1933-38 Santa Fe
Family oral history has it that during his early years after school, "Clem worked in some official capacity as a wildlife biologist. The stories were told about his reptile handling ability; once his mother came home to find the bathtub full of a number of some endangered specie, and another time he went to church with a very swollen forearm because he wasn't quite as quick as the snake he attempted to pick up by the tail - a baby rattler. There is also a story about a frozen gila monster that got thawed very quickly, but I don't think anybody got bitten in that one. And Tia (Clem's sister Helene Mareau) described him feeding rodents to the snakes he kept.
"Dorothy, Clem's daughter recalls baby crocodiles in the bathtub and
gila monsters in the refrigerator Fran (Clem's wife) evidently coped.
If Clem was the expert with reptiles, Fran charmed dogs, cats, and the
occasional porcupine that contributed to the menagerie."
Source: Mark Hull
"Clem did keep snakes in the house, and I'm sure Morry aided and
abetted. In Chevy Chase a maid quit the household on finding a
blacksnake in the laundry tub.
"Dad said Clem was the first to breed a certain species of rattlesnake in captivity. I think he said "tiger rattler."
"At one point Clem wrote to a noted herpitologist saying that he had
found examples of a species of rattlesnake supposed to be extinct. He
was quite sure, having counted the scales on the head, etc.... but the
noted guy wrote back saying it was impossible. So Clem put a half dozen
of them in a gunny sack and mailed them to the expert. Live.
"The frozen gila monster story, in Dad's version, goes like this. The reptiles weren't actually frozen, just hibernating. Whether C. had let them hibernate in the Frigidaire, I don't know. Anyway, it was time for them to stop doing that and Clem, with Dad helping, brought them outside to revive. They were each standing there in the sun with a lizard in one hand, chatting, when the lizards woke up. Clem dropped his, turned, and slapped Dad's hand out from under its load, letting the gila monster fall to the ground. "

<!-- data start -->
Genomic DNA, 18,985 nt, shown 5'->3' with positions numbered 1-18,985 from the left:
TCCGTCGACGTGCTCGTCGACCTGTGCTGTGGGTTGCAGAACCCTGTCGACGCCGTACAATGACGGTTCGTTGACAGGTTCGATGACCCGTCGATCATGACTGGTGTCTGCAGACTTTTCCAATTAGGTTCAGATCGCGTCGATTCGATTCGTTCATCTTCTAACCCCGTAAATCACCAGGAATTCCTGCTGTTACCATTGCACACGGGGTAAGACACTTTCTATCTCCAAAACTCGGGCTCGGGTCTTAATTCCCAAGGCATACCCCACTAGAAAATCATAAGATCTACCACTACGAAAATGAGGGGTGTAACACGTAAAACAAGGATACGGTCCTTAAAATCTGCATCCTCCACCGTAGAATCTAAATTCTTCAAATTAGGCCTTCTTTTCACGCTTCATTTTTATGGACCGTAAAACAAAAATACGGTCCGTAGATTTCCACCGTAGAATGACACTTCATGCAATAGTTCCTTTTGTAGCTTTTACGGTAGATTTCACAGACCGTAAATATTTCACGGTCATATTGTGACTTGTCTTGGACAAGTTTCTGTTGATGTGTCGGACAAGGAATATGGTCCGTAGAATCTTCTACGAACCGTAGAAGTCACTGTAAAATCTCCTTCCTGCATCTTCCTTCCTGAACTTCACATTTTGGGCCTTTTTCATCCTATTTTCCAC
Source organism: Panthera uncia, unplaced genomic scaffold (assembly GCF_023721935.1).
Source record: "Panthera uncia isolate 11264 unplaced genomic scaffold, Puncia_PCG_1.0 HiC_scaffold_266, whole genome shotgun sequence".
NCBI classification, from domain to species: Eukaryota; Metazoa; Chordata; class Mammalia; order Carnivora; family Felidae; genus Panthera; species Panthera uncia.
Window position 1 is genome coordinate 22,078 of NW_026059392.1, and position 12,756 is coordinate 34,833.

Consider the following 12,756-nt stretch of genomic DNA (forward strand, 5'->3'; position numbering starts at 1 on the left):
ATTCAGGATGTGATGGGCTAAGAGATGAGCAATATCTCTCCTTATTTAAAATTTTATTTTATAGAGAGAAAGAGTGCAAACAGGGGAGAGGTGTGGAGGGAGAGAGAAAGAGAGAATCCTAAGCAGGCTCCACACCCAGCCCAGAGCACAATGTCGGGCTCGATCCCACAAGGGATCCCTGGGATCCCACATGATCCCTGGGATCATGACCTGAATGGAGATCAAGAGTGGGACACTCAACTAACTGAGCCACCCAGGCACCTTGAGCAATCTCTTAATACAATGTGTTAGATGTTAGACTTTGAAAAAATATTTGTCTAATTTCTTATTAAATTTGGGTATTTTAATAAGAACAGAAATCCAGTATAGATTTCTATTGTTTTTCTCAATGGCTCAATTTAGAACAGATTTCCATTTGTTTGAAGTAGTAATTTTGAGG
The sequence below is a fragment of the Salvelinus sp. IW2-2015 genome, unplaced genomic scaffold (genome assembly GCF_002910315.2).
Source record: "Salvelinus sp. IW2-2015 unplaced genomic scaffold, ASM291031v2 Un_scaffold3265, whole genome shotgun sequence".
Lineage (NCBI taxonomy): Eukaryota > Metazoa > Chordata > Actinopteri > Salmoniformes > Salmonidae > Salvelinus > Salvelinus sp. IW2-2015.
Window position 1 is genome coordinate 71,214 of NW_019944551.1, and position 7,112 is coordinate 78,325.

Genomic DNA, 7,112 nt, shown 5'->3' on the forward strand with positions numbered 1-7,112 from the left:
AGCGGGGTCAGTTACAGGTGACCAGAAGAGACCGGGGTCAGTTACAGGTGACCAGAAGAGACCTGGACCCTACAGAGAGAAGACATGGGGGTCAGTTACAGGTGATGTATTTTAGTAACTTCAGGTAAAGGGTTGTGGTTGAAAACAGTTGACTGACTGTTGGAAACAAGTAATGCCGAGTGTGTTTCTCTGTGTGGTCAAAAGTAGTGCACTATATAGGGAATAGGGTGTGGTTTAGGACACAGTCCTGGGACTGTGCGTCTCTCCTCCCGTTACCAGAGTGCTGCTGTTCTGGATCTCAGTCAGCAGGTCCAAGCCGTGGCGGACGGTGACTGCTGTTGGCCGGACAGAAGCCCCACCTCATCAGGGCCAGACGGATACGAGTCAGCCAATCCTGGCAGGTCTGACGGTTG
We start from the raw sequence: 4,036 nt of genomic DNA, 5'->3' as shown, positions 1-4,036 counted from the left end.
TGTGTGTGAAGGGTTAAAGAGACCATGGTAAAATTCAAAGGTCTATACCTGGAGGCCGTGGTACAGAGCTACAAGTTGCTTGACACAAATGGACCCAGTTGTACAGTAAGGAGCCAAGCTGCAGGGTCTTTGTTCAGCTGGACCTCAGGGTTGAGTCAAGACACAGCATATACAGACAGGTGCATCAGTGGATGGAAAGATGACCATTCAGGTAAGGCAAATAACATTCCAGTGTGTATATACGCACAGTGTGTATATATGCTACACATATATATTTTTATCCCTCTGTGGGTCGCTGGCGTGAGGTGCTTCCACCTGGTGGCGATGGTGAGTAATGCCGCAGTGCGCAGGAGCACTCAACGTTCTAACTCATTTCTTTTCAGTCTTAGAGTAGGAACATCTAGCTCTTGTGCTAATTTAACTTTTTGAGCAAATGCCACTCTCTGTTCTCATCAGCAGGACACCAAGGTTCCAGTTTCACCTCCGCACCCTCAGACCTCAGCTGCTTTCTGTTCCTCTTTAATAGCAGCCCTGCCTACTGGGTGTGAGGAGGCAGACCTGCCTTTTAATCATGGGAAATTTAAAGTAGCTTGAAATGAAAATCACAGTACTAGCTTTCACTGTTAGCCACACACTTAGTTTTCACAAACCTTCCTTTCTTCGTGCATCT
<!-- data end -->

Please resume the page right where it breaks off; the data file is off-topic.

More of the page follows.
Source: Walter Hull, Morris' son-Clem's nephew
"Indeed, in later years the Hulls kept porcupines as household pets.
Charley- a female porcupine, made a gentle and affectionate pet,
emitting extremely endearing vocalizations, and was entirely safe around
a household of seven children, dogs, and various other pets. Their only
annoying flaw was a propensity to chew things wooden - possessing teeth
which continually grew and thus instinctively disposed to chewing in
order to wear them down."
Source: David Hull
"I recall taming a large purcupine that I named 'Charlie'. She used to crawl
in bed with me at night. I tamed her by hand-feeding her carrots and corn on
the cob. Mom and dad found her as a wild porcupine downtown one night and
brought her home. We had one other porcupine that I caught in the wild and
brought home after Charlie was gone. That one, however, didn't want to tame
and I eventually took it out and released it.
Charlie, sadly, got out one day while I was at school and was killed by a
I remember 'talking' to Charlie a lot. One day I was elk hunting and I saw a
wild porcupine. I started making the porcupine sound, and the wild porcupine
walked right up too me and stood up at my feet! Another time I was canoeing
a river in Alaska and heard porcupines in the woods. I make the sound again
and one porcupine walked right out of the woods and stood on the bank of the
river to see who was talking."
Source: Grove Hull, as told to David